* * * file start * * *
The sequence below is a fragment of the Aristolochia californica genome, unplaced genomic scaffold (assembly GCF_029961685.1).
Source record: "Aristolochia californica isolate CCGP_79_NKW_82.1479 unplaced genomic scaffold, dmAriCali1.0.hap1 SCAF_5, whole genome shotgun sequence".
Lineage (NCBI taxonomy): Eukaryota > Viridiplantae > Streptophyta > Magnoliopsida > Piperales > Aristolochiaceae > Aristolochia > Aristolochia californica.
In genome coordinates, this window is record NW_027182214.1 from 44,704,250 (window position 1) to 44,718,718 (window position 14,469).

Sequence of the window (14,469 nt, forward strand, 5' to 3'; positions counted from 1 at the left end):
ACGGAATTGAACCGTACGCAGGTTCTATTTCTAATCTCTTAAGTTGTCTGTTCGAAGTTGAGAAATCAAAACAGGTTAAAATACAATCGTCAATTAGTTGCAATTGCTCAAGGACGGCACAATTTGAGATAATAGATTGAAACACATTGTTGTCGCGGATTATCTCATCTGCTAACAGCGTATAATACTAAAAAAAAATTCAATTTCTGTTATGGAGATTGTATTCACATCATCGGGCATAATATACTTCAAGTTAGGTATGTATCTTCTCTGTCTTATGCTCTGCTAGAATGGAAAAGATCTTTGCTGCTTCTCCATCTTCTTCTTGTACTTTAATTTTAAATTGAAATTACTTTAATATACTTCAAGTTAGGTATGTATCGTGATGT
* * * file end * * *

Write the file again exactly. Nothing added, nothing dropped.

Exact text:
The sequence below is a fragment of the Aristolochia californica genome, unplaced genomic scaffold (assembly GCF_029961685.1).
Source record: "Aristolochia californica isolate CCGP_79_NKW_82.1479 unplaced genomic scaffold, dmAriCali1.0.hap1 SCAF_5, whole genome shotgun sequence".
Lineage (NCBI taxonomy): Eukaryota > Viridiplantae > Streptophyta > Magnoliopsida > Piperales > Aristolochiaceae > Aristolochia > Aristolochia californica.
In genome coordinates, this window is record NW_027182214.1 from 44,704,250 (window position 1) to 44,718,718 (window position 14,469).

Sequence of the window (14,469 nt, forward strand, 5' to 3'; positions counted from 1 at the left end):
ACGGAATTGAACCGTACGCAGGTTCTATTTCTAATCTCTTAAGTTGTCTGTTCGAAGTTGAGAAATCAAAACAGGTTAAAATACAATCGTCAATTAGTTGCAATTGCTCAAGGACGGCACAATTTGAGATAATAGATTGAAACACATTGTTGTCGCGGATTATCTCATCTGCTAACAGCGTATAATACTAAAAAAAAATTCAATTTCTGTTATGGAGATTGTATTCACATCATCGGGCATAATATACTTCAAGTTAGGTATGTATCTTCTCTGTCTTATGCTCTGCTAGAATGGAAAAGATCTTTGCTGCTTCTCCATCTTCTTCTTGTACTTTAATTTTAAATTGAAATTACTTTAATATACTTCAAGTTAGGTATGTATCGTGATGT